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Gist of YOJANA : Managing Electronic Waste

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Published: 27th Feb, 2020

Gist of YOJANA : Managing Electronic Waste

Categorization of electronic gadgets

  1. White goods: Household appliances,
  2. Brown goods: TVs, camcorders, cameras etc
  3. Grey goods: Computers, printers, fax machines, scanners etc.  
  • Electronic industry is one of the world’s largest and fastest-growing manufacturing industries. It has provided some leverage to the socio-economic and technological growth of the developing society of India.
  • However, it creates new environmental challenges- “Electronic Waste” or “e-waste” that consists of obsolete electronics devices.
  • Solid waste management, which is already a critical task in India, is becoming more complicated by the invasion of e-waste, particularly computer waste.

Challenges posed by e-Waste

  • Personal Computers (PCs) contain certain components, which are highly toxic, posing environmental and health challenges.
  • This fast-growing waste stream has been accelerating because the global market for PCs is far from saturation and the average life span of a PC is decreasing rapidly.
  • Rapid economic growth, coupled with urbanization and growing demand for consumer goods, has increased both the production and consumption of electronics and electrical equipment.
  • India’s recycling sector is still underdeveloped. Most people are unaware of the potential negative impact.  When these products are dumped in landfills or incinerated, they pose health risks because of the hazardous materials they contain.  
  • The Global E-waste Monitor, 2017 estimated that India generates about 20 lakh ton of e-waste annually, nearly 82% of which is personal devices.
  • When electronic items containing heavy metals are improperly disposed of, these heavy metals leach through the soil to reach groundwater channels which eventually run to the surface as streams or small ponds of water.
  • Burning of e-waste in open landfill for obtaining gold and other precious metals produces fine particulate matter and causes cardiovascular and pulmonary ailments in children.
  • Drinking water contaminated with lead affects the central and nervous system and causes poor brain growth, dwarfism, hearing disability, and impaired formation and function of blood cells.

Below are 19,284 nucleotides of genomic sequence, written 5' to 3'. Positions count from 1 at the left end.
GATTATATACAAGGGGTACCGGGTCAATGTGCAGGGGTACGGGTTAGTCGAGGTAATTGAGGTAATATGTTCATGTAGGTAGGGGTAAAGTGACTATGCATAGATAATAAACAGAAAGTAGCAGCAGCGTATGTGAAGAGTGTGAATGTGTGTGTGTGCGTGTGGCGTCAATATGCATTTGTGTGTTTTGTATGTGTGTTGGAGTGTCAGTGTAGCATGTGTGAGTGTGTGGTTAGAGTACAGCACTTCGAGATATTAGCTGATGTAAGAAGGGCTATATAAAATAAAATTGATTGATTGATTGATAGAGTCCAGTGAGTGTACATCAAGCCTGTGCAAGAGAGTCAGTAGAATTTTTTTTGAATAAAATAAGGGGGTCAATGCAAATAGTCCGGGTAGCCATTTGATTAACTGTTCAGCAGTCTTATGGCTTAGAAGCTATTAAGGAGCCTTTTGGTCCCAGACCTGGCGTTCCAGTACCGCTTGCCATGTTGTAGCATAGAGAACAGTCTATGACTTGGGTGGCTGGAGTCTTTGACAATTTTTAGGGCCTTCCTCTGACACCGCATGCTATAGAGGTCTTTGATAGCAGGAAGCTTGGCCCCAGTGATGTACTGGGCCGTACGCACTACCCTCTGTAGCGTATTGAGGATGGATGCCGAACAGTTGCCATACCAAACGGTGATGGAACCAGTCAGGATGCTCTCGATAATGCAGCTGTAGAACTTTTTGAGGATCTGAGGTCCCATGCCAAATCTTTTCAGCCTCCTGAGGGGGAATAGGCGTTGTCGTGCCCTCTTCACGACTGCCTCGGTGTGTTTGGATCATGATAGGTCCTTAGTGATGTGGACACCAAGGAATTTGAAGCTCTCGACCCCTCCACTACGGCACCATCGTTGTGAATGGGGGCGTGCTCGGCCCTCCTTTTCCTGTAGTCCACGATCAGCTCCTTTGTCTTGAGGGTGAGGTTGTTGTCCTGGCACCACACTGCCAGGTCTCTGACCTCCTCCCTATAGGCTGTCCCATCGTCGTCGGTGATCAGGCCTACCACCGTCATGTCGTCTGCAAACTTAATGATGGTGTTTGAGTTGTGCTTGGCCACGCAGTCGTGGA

• Since these chemicals are non-biodegradable, they persist in the environment for a long time, increasing the risk of exposure.

Sustainable solutions regarding E-waste management

  • The product designers must ensure the longevity of the products through their re-use, repair, and/or upgradability features.
  • Recycling and reuse of materials are the next options to reduce the generation of e-waste. Recovery of metals, plastic, glass, and other materials reduce the magnitude of e-waste.
  • Clear regulatory instruments adequate to control both exports and imports of e-waste and ensuring their environmentally sound management should be in place.
  • Manufactures of products must be made financially, physically, and legally responsible for their products.
  • All vendors of electronic devices shall provide take-back and management services for their products at the end of life of those products.
  • Collection systems are to be established so that e-waste is collected from the right places ensuring that this directly comes to the recycling unit.
  • Extended Producer Responsibility (EPR) authorization has been provided to 726 producers by the CPCB.
  • It specifies the collection targets for the specified time (five years); but unfortunately, no independent mechanism has been put in place to check or verify the claims made in authorisations resulting in slack implementation.
  • Recently, Ministry of Electronics and Information Technology (MeitY) has developed a guideline on uniform incentivisation of e-waste in the country.
  • As per information available with CPCB, 69,414 MT of e-waste was collected, dismantled, and recycled during 2017-18.

Steps need to be taken in management of Electronic waste in India

  • Only 5 per-cent of e-waste generated in India gets recycled. Lack of awareness about e-waste and its recycling as well as the role of the unorganised sector are the added challenges to the problem.
  • The base metals which can be reused are lost and result in soil contamination due to unorganised and crude dismantling.
  • A consumer of an electric or electronic device is not apprised of the end of the value chain of the product. Often, information is not provided along with the product packing about the e-collection centre for the product sold.
  • The responsibility of the consumers is also not specified along with the product.
  • Technical and policy-level interventions, proper implementation, capacity building, and increasing public awareness are the need of the time.
  • They only can convert this challenge into an opportunity and set global credible standards concerning environmental and occupational health.

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